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Individual Workouts Opened for Potential Credit Defaulters

Individual Workouts Opened for Potential Credit Defaulters

Posted March. 01, 2004 22:54,   


Starting in the second half of 2004, not only existing credit defaulters but also potential defaulters will be expected to pay back their loans on a long term basis by an individual workout system.

Furthermore, existing credit defaulters will be likely to make financial transaction such as using bank loans, according to their status of income and property.

The state-run Korea Institute of Finance (KIF) and Korea Development Institute (KDI) lately suggested alternative plans in their report titled, “The prospective of credit defaulters and the aftermath,” announced the Ministry of Finance and Economy (MOFE) and financial industries yesterday.

KIF and KDI have functioned as think-tanks to the government’s economic policy, and their recent reports have been prepared in accordance with the MOFE’s direction, whose major suggestions appear to be included in the government’s general policy on credit defaulters scheduled to be announced within this month.

Requesting the government’s prompt fundamental remedies, the KIF reported that the number of individual credit defaulters is expected to hit 4.6 million at maximum in the year-end, from 3.76 million as of January, under the assumption that the nation’s economic growth rate maintains a rate higher than five percent this year.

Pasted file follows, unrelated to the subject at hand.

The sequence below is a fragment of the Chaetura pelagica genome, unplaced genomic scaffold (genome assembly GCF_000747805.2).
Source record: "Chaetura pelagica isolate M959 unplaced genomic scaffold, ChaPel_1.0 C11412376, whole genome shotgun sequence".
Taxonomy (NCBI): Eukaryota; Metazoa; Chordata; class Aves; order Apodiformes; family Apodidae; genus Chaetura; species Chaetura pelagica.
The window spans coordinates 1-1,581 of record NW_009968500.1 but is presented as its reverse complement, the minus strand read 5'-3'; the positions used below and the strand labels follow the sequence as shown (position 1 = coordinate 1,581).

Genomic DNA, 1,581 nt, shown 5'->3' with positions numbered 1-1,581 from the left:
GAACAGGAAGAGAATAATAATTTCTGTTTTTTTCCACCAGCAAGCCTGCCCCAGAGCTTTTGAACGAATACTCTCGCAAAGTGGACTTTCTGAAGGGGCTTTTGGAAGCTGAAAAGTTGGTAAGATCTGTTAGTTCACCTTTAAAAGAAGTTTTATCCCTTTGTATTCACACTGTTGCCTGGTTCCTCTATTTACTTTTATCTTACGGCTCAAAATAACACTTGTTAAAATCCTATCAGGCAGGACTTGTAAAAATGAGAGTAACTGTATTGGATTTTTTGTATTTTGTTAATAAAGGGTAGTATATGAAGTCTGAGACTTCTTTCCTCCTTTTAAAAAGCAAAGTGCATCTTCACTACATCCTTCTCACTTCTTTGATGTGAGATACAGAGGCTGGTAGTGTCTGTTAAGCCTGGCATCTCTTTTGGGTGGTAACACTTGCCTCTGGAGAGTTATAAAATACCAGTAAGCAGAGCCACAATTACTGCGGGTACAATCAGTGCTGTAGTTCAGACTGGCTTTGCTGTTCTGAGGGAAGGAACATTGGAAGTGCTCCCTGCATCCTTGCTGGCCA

The KIF suggested that an additional body for credit recovery should be established, as a countermeasure to control the surging number of defaulters, in order to assist those who are potential defaulters with less than 3-month delinquencies on bank loans, or those who are not eligible for the Credit Counseling and Recovery Service’s support.

The agency also added that the function of the Korea Federation of Banks should be extended and the Credit Bureau (CB) be activated in place of abolishing the existing credit defaulter registration system in order to upgrade financial firms’ credit evaluation capability. If the credit defaulter registration system is abolished, any individual defaulter who has regular income and can afford to pay back will be able to receive bank loans.

Along with these plans, the KIF recommended that current credit delinquency information targeting those with “more than three months of default records” should be extensively covered from “more than one month of default records.” In addition, it suggested a detailed plan of collecting individual bank loan repayment histories and credit card payment records.

Meanwhile, the KDI report forecasted that the number of individual defaulters will exceed four million within the first-half of this year and insisted on establishing legal measures preventing the financial industry from turning down the Credit Counseling and Recovery Service’s debt revision plan.

The KIF and KDI also proposed an early enactment of “individual debtor recovery law” for the revival of credit defaulters, and financial firms’ active involvement in helping defaulters find jobs.

Chi-Young Shin higgledy@donga.com